Michael Jordan: The Nike Prison Industrial Complex Connection


America, that certain sector of American society, that is, cannot get enough of its addiction to slavery.

According to Global Research, March 31, 2014, contributor Vicky Palaez says “[Former] Oregon State Representative Kevin Mannix recently urged Nike to cut its production in Indonesia and bring it to his state, telling the shoe manufacturer that “there won’t be any transportation costs; we’re offering you competitive prison labor (here).”

In other words, the back message from Mannix to Nike is that ‘we’ can bring the jobs back to the United States now, where the labor is even cheaper than it is in Indonesia – and where workers will be treated even worse – legally.

Pretty good spin for a company that is selling cheaply-made foot hardware at a premium just because it has Michael Jordan’s permission to use his name on a label. Pretty good spin for a Black man whom many have begun to see as a contributory cause to something that is only expected of white men.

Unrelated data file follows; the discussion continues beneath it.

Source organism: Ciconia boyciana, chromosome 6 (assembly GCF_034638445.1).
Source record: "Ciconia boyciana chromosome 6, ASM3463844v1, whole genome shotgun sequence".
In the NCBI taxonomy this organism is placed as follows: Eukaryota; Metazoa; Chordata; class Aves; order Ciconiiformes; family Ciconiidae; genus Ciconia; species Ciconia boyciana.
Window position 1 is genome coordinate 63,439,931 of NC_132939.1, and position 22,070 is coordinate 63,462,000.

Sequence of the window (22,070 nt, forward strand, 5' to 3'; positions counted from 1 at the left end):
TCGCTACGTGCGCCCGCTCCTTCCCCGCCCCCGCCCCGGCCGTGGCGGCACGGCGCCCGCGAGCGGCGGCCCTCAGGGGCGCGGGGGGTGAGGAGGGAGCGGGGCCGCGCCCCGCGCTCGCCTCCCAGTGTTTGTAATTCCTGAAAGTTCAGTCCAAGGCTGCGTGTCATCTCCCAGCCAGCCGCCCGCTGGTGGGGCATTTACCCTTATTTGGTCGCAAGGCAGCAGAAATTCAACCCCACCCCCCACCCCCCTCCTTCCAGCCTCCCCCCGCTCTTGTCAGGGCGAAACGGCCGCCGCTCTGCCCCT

Palaez’s report, “The Prison Industry in the United States: Big Business or a New Form of Slavery?” revealed some very specific information that we have known for a long time – mostly Black and Hispanic persons in the United States of America have, situationally, become a new kind of slave in America.

And the pay they receive, at $20 – $30 per month (yes, PER MONTH) is just enough for them to argue that it’s certainly not “free” labor — they pay about 17-cents an hour. Just enough to bypass being called “Massa.”

Yeah, NIKE, do whatever you have to do to make yourself feel better about legal enslavement in a nation that outlawed it nearly 150 years ago.

Skirting the Constitution while making a killing in profits is a slippery slope, especially when the non-incarcerated counterparts of those Blacks and Hispanics are still dunking at more than a 10-percent rate of unemployment as of April 2014.

While prison industry labor booms, American unemployment for persons of color still stagnates. But at least we know what happened to the jobs.